When the Peugeot 208 first landed in Australia four years ago it had a big job to do. The French company had been on the slide for a while, with the weak efforts of the old 308 and 207 undoing all the hard earned reputation of the cars they superseded.

The 208 had a quiet start but seems to have caught on with people looking for a credible alternative to the Japanese and German light hatches.

In 2015, the Peugeot 208 range got an update in the form of a new entry-level Access trim level and an all-new 1.2-litre engine. The five-door range starts at $15,990 for the (ahem) five-speed manual Access, through the $21,990 Active, the $25,990 Allure, the other new model, the GT Line ($27,490) and finally the three-door GTi at $30,990.

Our car was the 81 kW Active. At this level, you get Peugeot’s seven-inch screen powering a six-speaker stereo with USB and Bluetooth, air conditioning, power windows and mirrors, leather steering wheel, rear parking sensors, central locking, cruise control with braking function, cloth trim and 16-inch alloy wheels.

Satellite navigation is an option.

Unusually, there’s the option of textured matte paint which Peugeot says is low-maintenance. Check it out and come up with your own ideas.

The recent design refresh was little more than a rejig of plastic and chrome trim bits and new lights front and rear. Peugeot 208 is a chunky little thing that almost looks like a single piece spat out of a 3D printer.


The huge windscreen swoops up almost behind your head to a high roof that delivers tons of headroom but it never looks top heavy. Inside space is impressive for such a small car, with a decent-sized boot at 311 litres.

The 208 introduced Peugeot’s mildly zany i-Cockpit, which features a high-set instrument panel and a lower-set teeny-tiny steering wheel. It remains unchanged in the update and is an acquired taste. The upside is that both seats and wheel have excellent adjustment ranges.

The seats are comfortable front and rear, predictably the rear seat is tight for leg, knee and shoulder room. Storage options are a bit thin on the ground, too, with just a pair of cupholders up front (up from one previously, which is a start) and skinny door pockets.

Six airbags, ABS, brake assist, brake force distribution, stability and traction controls and load-limited front seat-belts add up to five ANCAP stars.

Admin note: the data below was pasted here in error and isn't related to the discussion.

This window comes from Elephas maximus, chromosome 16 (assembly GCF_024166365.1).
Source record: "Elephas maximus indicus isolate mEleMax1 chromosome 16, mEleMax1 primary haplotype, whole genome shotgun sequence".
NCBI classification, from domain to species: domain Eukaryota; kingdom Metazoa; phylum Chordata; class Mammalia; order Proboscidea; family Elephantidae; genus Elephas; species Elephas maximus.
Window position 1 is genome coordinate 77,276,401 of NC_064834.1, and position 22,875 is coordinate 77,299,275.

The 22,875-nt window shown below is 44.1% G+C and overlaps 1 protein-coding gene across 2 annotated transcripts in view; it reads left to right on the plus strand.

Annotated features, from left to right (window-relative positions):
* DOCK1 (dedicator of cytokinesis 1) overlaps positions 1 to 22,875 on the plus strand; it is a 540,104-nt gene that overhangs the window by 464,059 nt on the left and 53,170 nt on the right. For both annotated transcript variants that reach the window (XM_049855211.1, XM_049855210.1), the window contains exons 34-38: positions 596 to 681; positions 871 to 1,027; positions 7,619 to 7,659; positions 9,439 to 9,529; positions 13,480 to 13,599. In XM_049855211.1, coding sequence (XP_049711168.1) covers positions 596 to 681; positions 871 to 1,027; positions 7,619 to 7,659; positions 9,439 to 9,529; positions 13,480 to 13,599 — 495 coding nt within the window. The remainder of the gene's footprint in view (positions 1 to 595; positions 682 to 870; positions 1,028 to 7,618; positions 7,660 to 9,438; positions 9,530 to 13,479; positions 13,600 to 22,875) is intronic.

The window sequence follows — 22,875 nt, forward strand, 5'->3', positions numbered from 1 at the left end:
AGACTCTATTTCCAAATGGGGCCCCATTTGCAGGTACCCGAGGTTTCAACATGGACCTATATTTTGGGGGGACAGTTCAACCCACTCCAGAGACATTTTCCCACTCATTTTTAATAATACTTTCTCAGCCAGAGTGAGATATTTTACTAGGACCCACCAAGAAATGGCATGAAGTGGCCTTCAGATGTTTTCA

The first Peugeot 208 dropped with an awful entertainment system, with a baffling control system that made almost no sense. The update brings a much-needed series of tweaks to make it a lot more intuitive and it is an improvement. The seven-inch screen is bright and clear but is still slow to respond to your inputs.


The six-speaker stereo delivers reasonable sound and the USB or Bluetooth connectivity is straightforward.

The Active has no choices of engine, the 1.2-litre turbocharged three-cylinder dubbed Puretech. Producing a respectable 81 kW and handy 205 Nm of torque, it works in concert with a six-speed automatic to drive the front wheels.

Peugeot 208 is right up there with the Mazda2 for dynamic ability and has the extra bonus of feeling a lot more darty thanks to the itty-bitty steering wheel.

The initial bite from both steering and transmission mean the 208 zaps about with enthusiasm, rather more than any of its counterparts, the 2 excepted. The turbo spins up quickly and the six-speed auto always seems to be in the right gear.

The engine feels a lot bigger than it is (the same engine can be found in the bigger 308) and a has gravelly, throaty soundtrack, but not so loud that you’d notice if you weren’t listening out for it.

Ride is better than just about everything in the light car class, with Renault’s Clio drawing close, the 2 left behind with the pack when it comes to comfort.

Loading up with passengers does blunt the performance but the handling stays fun and the ride only suffers when it’s really fully laden. It’s a lot of fun, bettered only by the GT-Line version of the same car.

Zero to 100km/h arrives in a leisurely 10.9 seconds.

Peugeot claims 4.5L/100km from the combined cycle, rather less than the 8.1L/100km we got in mostly city driving with a hard-working air-conditioning system that stopped us letting the stop-start do its thing.

The only blight is the super-enthusiastic stop-start. While it is doing worthy work, it tends to ignore what you’re doing when it comes to the air-conditioning and leaves you a bit hot under the collar if you don’t deactivate it.

The only real problem the 208 has is the price of entry – the $21,990 headline figure is before on-roads and the same as the larger 308 Active (which has more power and space, if less gear).

Its Japanese and European rivals, Renault excepted, are cheaper. A few more standard inclusions wouldn’t go astray at this price point.

Having said that, the extra outlay buys you an interesting car that stands out from the others with good ride and handling and dealers who aren’t averse to a bit of arm-twisting. If you care about a good chassis and a bit of Euro-style, the 208 is right up there.

LIKES: funky materials, great engine, good ride
DISLIKES: over-enthusiastic stop-start, touch screen still a bit iffy, silly cupholders

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